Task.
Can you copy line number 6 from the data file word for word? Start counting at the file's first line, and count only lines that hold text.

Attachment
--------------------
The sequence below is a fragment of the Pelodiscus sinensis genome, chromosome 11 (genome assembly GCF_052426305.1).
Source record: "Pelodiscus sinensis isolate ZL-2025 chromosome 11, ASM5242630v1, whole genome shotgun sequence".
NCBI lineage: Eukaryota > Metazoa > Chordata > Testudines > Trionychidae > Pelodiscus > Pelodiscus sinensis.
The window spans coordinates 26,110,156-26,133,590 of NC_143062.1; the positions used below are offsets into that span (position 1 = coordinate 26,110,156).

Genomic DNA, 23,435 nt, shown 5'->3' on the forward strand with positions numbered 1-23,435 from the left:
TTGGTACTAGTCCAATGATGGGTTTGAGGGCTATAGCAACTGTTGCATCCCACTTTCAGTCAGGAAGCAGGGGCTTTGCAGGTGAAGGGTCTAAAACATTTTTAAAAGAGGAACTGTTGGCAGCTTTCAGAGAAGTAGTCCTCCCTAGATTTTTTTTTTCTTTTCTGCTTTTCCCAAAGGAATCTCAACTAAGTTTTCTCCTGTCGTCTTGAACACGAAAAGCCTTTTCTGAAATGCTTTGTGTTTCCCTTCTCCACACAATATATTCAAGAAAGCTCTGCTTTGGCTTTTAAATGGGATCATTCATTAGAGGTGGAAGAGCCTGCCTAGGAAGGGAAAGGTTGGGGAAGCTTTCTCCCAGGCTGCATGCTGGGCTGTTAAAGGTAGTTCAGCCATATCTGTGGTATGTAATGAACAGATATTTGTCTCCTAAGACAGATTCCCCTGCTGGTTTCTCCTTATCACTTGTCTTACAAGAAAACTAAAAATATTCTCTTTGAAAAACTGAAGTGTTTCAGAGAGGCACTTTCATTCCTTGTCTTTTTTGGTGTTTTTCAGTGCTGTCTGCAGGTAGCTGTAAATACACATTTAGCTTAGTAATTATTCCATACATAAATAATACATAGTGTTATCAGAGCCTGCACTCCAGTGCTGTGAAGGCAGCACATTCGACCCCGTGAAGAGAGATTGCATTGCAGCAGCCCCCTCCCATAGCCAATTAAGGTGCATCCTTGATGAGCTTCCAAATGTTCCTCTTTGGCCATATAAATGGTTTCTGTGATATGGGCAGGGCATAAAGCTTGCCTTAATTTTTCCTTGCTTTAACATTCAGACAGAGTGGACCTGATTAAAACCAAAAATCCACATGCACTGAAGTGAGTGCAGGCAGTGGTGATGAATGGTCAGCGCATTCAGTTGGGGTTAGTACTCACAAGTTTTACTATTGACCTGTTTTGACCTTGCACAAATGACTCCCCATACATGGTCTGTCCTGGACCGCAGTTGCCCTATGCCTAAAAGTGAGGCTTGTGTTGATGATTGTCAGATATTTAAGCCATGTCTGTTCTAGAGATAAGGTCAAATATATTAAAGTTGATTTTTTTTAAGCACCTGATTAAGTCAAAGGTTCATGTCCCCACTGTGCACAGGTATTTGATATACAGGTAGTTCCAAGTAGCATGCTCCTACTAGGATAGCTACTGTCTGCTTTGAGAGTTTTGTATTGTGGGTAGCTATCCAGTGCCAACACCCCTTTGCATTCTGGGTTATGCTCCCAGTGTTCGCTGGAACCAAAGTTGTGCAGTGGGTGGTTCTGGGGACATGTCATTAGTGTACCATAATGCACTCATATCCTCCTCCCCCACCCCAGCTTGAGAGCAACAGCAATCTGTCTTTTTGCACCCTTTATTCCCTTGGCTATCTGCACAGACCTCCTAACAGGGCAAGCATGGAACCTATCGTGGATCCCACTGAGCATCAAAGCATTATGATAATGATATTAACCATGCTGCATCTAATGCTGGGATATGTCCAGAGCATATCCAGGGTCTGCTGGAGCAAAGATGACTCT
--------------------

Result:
TTGGTACTAGTCCAATGATGGGTTTGAGGGCTATAGCAACTGTTGCATCCCACTTTCAGTCAGGAAGCAGGGGCTTTGCAGGTGAAGGGTCTAAAACATTTTTAAAAGAGGAACTGTTGGCAGCTTTCAGAGAAGTAGTCCTCCCTAGATTTTTTTTTTCTTTTCTGCTTTTCCCAAAGGAATCTCAACTAAGTTTTCTCCTGTCGTCTTGAACACGAAAAGCCTTTTCTGAAATGCTTTGTGTTTCCCTTCTCCACACAATATATTCAAGAAAGCTCTGCTTTGGCTTTTAAATGGGATCATTCATTAGAGGTGGAAGAGCCTGCCTAGGAAGGGAAAGGTTGGGGAAGCTTTCTCCCAGGCTGCATGCTGGGCTGTTAAAGGTAGTTCAGCCATATCTGTGGTATGTAATGAACAGATATTTGTCTCCTAAGACAGATTCCCCTGCTGGTTTCTCCTTATCACTTGTCTTACAAGAAAACTAAAAATATTCTCTTTGAAAAACTGAAGTGTTTCAGAGAGGCACTTTCATTCCTTGTCTTTTTTGGTGTTTTTCAGTGCTGTCTGCAGGTAGCTGTAAATACACATTTAGCTTAGTAATTATTCCATACATAAATAATACATAGTGTTATCAGAGCCTGCACTCCAGTGCTGTGAAGGCAGCACATTCGACCCCGTGAAGAGAGATTGCATTGCAGCAGCCCCCTCCCATAGCCAATTAAGGTGCATCCTTGATGAGCTTCCAAATGTTCCTCTTTGGCCATATAAATGGTTTCTGTGATATGGGCAGGGCATAAAGCTTGCCTTAATTTTTCCTTGCTTTAACATTCAGACAGAGTGGACCTGATTAAAACCAAAAATCCACATGCACTGAAGTGAGTGCAGGCAGTGGTGATGAATGGTCAGCGCATTCAGTTGGGGTTAGTACTCACAAGTTTTACTATTGACCTGTTTTGACCTTGCACAAATGACTCCCCATACATGGTCTGTCCTGGACCGCAGTTGCCCTATGCCTAAAAGTGAGGCTTGTGTTGATGATTGTCAGATATTTAAGCCATGTCTGTTCTAGAGATAAGGTCAAATATATTAAAGTTGATTTTTTTTAAGCACCTGATTAAGTCAAAGGTTCATGTCCCCACTGTGCACAGGTATTTGATATACAGGTAGTTCCAAGTAGCATGCTCCTACTAGGATAGCTACTGTCTGCTTTGAGAGTTTTGTATTGTGGGTAGCTATCCAGTGCCAACACCCCTTTGCATTCTGGGTTATGCTCCCAGTGTTCGCTGGAACCAAAGTTGTGCAGTGGGTGGTTCTGGGGACATGTCATTAGTGTACCATAATGCACTCATATCCTCCTCCCCCACCCCAGCTTGAGAGCAACAGCAATCTGTCTTTTTGCACCCTTTATTCCCTTGGCTATCTGCACAGACCTCCTAACAGGGCAAGCATGGAACCTATCGTGGATCCCACTGAGCATCAAAGCATTATGATAATGATATTAACCATGCTGCATCTAATGCTGGGATATGTCCAGAGCATATCCAGGGTCTGCTGGAGCAAAGATGACTCT